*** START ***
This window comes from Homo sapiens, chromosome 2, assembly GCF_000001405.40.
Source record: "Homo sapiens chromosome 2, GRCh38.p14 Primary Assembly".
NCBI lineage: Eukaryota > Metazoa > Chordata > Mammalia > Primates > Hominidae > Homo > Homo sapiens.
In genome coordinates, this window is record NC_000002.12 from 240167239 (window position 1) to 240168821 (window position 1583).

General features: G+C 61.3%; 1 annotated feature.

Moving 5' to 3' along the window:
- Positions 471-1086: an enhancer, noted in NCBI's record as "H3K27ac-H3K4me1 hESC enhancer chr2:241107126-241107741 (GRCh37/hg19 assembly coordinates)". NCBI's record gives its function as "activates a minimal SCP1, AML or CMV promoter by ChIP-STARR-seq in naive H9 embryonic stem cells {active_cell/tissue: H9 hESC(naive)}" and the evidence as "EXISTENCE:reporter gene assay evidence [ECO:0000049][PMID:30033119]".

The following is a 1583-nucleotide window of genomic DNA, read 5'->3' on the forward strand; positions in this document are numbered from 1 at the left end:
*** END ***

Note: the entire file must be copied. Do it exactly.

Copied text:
This window comes from Homo sapiens, chromosome 2, assembly GCF_000001405.40.
Source record: "Homo sapiens chromosome 2, GRCh38.p14 Primary Assembly".
NCBI lineage: Eukaryota > Metazoa > Chordata > Mammalia > Primates > Hominidae > Homo > Homo sapiens.
In genome coordinates, this window is record NC_000002.12 from 240167239 (window position 1) to 240168821 (window position 1583).

General features: G+C 61.3%; 1 annotated feature.

Moving 5' to 3' along the window:
- Positions 471-1086: an enhancer, noted in NCBI's record as "H3K27ac-H3K4me1 hESC enhancer chr2:241107126-241107741 (GRCh37/hg19 assembly coordinates)". NCBI's record gives its function as "activates a minimal SCP1, AML or CMV promoter by ChIP-STARR-seq in naive H9 embryonic stem cells {active_cell/tissue: H9 hESC(naive)}" and the evidence as "EXISTENCE:reporter gene assay evidence [ECO:0000049][PMID:30033119]".

The following is a 1583-nucleotide window of genomic DNA, read 5'->3' on the forward strand; positions in this document are numbered from 1 at the left end: